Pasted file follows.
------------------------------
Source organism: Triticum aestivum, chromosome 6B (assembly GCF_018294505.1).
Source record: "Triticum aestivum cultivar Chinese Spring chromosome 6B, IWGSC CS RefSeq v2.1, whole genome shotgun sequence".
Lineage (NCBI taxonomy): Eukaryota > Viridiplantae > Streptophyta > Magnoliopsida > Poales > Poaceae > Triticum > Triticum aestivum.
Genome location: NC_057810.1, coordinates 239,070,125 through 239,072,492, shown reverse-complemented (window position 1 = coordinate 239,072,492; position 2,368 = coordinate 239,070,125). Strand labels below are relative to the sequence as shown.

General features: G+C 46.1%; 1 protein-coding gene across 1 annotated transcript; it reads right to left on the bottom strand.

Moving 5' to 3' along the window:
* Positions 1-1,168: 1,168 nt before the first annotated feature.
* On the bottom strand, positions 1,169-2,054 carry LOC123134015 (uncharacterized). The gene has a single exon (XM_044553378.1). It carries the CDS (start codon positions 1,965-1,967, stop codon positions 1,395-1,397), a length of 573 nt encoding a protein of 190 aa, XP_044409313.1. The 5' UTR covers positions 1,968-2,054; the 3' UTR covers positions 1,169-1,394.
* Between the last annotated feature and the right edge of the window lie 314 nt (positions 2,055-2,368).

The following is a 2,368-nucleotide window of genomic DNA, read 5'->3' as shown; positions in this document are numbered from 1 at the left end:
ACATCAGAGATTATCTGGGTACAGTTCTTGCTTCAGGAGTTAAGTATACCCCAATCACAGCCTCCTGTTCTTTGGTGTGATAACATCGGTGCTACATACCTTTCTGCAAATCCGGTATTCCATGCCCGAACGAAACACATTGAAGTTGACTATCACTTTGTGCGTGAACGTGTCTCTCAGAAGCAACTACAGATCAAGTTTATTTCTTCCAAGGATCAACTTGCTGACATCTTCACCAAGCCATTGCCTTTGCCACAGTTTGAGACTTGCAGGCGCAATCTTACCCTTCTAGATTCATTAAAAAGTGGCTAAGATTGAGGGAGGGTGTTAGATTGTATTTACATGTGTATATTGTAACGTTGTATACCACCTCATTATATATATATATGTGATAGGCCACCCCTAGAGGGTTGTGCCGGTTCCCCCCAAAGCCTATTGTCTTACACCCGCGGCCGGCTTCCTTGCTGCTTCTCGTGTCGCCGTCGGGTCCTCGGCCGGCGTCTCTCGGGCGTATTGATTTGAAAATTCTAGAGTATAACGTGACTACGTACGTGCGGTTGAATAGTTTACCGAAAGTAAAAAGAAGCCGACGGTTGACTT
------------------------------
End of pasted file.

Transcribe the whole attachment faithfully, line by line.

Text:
Source organism: Triticum aestivum, chromosome 6B (assembly GCF_018294505.1).
Source record: "Triticum aestivum cultivar Chinese Spring chromosome 6B, IWGSC CS RefSeq v2.1, whole genome shotgun sequence".
Lineage (NCBI taxonomy): Eukaryota > Viridiplantae > Streptophyta > Magnoliopsida > Poales > Poaceae > Triticum > Triticum aestivum.
Genome location: NC_057810.1, coordinates 239,070,125 through 239,072,492, shown reverse-complemented (window position 1 = coordinate 239,072,492; position 2,368 = coordinate 239,070,125). Strand labels below are relative to the sequence as shown.

General features: G+C 46.1%; 1 protein-coding gene across 1 annotated transcript; it reads right to left on the bottom strand.

Moving 5' to 3' along the window:
* Positions 1-1,168: 1,168 nt before the first annotated feature.
* On the bottom strand, positions 1,169-2,054 carry LOC123134015 (uncharacterized). The gene has a single exon (XM_044553378.1). It carries the CDS (start codon positions 1,965-1,967, stop codon positions 1,395-1,397), a length of 573 nt encoding a protein of 190 aa, XP_044409313.1. The 5' UTR covers positions 1,968-2,054; the 3' UTR covers positions 1,169-1,394.
* Between the last annotated feature and the right edge of the window lie 314 nt (positions 2,055-2,368).

The following is a 2,368-nucleotide window of genomic DNA, read 5'->3' as shown; positions in this document are numbered from 1 at the left end:
ACATCAGAGATTATCTGGGTACAGTTCTTGCTTCAGGAGTTAAGTATACCCCAATCACAGCCTCCTGTTCTTTGGTGTGATAACATCGGTGCTACATACCTTTCTGCAAATCCGGTATTCCATGCCCGAACGAAACACATTGAAGTTGACTATCACTTTGTGCGTGAACGTGTCTCTCAGAAGCAACTACAGATCAAGTTTATTTCTTCCAAGGATCAACTTGCTGACATCTTCACCAAGCCATTGCCTTTGCCACAGTTTGAGACTTGCAGGCGCAATCTTACCCTTCTAGATTCATTAAAAAGTGGCTAAGATTGAGGGAGGGTGTTAGATTGTATTTACATGTGTATATTGTAACGTTGTATACCACCTCATTATATATATATATGTGATAGGCCACCCCTAGAGGGTTGTGCCGGTTCCCCCCAAAGCCTATTGTCTTACACCCGCGGCCGGCTTCCTTGCTGCTTCTCGTGTCGCCGTCGGGTCCTCGGCCGGCGTCTCTCGGGCGTATTGATTTGAAAATTCTAGAGTATAACGTGACTACGTACGTGCGGTTGAATAGTTTACCGAAAGTAAAAAGAAGCCGACGGTTGACTT